As of the 5th of July, Gas and Electricity Year Ahead Wholesale costs are higher, when compared to last month’s report.
Oil has reached its highest point since late 2018 at $77 per barrel. OPEC+ have been reducing the extent of their production cuts, but July’s meeting ended with no agreement which could see the planned production increases in August, delayed. The talks to find agreement for the nuclear deal between the US and Iran have stalled. Should these succeed, we would expect additional Oil supplies to be available which may ease prices.
Gas prices have been extremely volatile due to the concern for the availability of Gas Storage this coming winter. As Gas is the main source of generation, Electricity prices have followed.
We should have started to inject Gas into Storage from April, however, due to colder temperatures, high Gas and Electricity demand, supply disruptions, a lower Wind contribution and the need to use Gas for Electricity generation, this has been delayed. Storage levels are 75% lower than last year.
The Met Office forecast for the next month suggests temperatures just above seasonal norm. However, there is little indication of the significant winds we need to reduce the burden on Gas for generation.
Wholesale prices for 2021 and early 2022 are very high when compared to recent years. Prices for later in 2022 and 2023 show much better value. Generally, the Wholesale element makes up in the region of just 40% of the total cost of an Electricity bill and 60% for Gas, but these percentages will be higher for this volatile period.
Increasing third-party costs are noticeable in Electricity contracts. These include Transmission, Distribution, and government policy levies, which ensure we have enough energy to meet demand and provide investment.
Over the next year or two, the way some of these charges are calculated will change, under the Targeted Charging Review. Energy suppliers can choose whether to fix Electricity contract costs, pass them through or leave that decision until a later date. This does allow for the possibility of a review of the Distribution charges in some fixed price Electricity contracts from April 2022. It is very likely the Transmission element will be delayed until April 2023.
It looks unlikely that we will see a significant increase in Wind’s contribution to generation in the next month, meaning the continued reliance on Gas. The number of LNG deliveries are expected to be low and Gas supply maintenance is scheduled in July. With the need to put Gas into Storage, prices will likely continue to be high.
We would advise looking at your options for contracts ending 2021 and potentially incorporate lower future prices.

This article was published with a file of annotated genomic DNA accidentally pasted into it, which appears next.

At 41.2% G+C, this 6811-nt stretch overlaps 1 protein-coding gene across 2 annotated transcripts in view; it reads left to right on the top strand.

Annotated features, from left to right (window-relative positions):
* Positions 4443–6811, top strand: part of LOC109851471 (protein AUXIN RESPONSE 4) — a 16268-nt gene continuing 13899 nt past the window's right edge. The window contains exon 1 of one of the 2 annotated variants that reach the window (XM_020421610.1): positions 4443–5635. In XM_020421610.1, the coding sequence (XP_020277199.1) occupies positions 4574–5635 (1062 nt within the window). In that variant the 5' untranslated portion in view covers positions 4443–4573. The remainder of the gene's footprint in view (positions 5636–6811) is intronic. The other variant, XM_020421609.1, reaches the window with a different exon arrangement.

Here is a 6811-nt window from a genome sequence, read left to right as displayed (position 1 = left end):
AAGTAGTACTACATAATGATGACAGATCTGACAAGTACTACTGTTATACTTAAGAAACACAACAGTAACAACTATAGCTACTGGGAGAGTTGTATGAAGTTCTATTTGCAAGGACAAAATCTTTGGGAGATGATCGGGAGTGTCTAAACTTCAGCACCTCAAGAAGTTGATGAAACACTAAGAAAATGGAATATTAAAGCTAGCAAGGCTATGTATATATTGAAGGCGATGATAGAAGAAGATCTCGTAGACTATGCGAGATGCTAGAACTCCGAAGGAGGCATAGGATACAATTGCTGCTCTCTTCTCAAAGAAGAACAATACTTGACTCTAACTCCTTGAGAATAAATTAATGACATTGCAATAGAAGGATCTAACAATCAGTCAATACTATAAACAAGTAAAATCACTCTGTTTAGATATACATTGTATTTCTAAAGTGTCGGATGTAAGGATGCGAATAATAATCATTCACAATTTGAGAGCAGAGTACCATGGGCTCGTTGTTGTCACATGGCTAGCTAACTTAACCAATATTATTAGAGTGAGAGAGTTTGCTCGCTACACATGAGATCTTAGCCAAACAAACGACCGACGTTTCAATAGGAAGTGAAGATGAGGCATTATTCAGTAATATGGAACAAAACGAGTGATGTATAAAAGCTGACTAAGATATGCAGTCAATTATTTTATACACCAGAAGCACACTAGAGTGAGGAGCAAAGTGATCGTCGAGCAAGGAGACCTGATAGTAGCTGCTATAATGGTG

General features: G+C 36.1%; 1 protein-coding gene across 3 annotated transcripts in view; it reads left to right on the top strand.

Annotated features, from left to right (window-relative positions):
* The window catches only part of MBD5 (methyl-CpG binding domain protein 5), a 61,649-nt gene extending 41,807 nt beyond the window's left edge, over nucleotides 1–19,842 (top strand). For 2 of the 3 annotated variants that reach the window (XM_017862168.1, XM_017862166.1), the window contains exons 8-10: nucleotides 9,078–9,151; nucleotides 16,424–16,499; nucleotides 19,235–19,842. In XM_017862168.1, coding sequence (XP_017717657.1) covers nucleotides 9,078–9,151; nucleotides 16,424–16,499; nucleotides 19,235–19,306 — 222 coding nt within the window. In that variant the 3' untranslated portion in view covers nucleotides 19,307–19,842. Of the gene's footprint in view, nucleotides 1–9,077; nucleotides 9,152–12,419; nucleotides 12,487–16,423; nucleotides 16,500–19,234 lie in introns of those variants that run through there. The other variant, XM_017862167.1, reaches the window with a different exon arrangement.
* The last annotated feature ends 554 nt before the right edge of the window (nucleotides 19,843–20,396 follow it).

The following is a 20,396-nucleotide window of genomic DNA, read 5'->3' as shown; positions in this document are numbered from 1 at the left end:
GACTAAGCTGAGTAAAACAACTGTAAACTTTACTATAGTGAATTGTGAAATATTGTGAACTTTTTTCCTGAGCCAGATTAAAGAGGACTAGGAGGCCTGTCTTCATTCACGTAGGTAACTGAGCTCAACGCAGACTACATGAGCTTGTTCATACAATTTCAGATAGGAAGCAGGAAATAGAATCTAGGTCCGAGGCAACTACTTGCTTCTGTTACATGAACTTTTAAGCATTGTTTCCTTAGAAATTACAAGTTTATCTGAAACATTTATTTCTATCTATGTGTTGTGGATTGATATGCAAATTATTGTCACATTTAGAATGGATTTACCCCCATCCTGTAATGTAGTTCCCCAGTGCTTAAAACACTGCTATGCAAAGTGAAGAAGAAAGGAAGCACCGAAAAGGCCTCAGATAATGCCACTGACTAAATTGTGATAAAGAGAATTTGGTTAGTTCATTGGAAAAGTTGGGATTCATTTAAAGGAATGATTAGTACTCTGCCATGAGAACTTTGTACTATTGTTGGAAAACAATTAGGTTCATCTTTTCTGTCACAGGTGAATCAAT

Please contact us on 0333 320 0475 to discuss options or to get a latest update.
On the 5th of July, the Gas Year Ahead Wholesale cost was 84.28p/th, up from 63.08p/th in last month’s report and 180% higher than 2020. Prices from quarter two of 2022 are considerably lower.
The extremely low levels of Gas Storage at 25% of 2020, continue to dominate price direction. There have been a number of very cold spells creating surges in demand and even over the last week, when we should be injecting into Storage, we were withdrawing. This creates a great deal of nervousness as to if or when we will be able to increase levels sufficiently and at what cost, as we compete for Gas on an international market.
LNG has been a useful substitute for our reduced Storage capacity, but global demand is increasing and there are supply disruptions. If we want deliveries, we may need to outbid other countries which will likely see our Gas and Electricity Wholesale prices increase further.
The seasonal norm temperatures due this month should avoid any excessive demand on Gas for heating, although a potentially low Wind contribution would likely see a high demand for Electricity generation.
Let us know if you would like us to research your options for 12, 24 and 36 month contracts.
On the 5th of July, the Electricity Year Ahead Wholesale cost was £87.41/MWh, up from £73.45/MWh in last month’s report and 104% higher than 2020. Prices from quarter two of 2022 are considerably lower.
There are a number of factors which are contributing to this.
Gas continues to be the main source of Electricity generation, at 37% in June but 45% last week, which saw a considerable increase in Wholesale costs. This dependence on Gas means that with the very low Gas Storage levels and a concern for supplies this Winter, Electricity prices will potentially see further volatility.
Wind provided just 6% of generation last week and 12% in June, down from 15% in May. Its erratic nature does mean other sources need to be available, such as Gas and Coal. The use of carbon-based generation includes the need for carbon allowances, which have recently hit a record high, adding a further price pressure.
The National Grid has mechanisms in place, to secure additional supplies or reduce demand. These do come at a cost, in the form of higher third-party charges within Electricity bills but provide an element of stability to prices which otherwise may react far more dramatically.
Let us know if you would like us to research your options for 12, 24 and 36 month contracts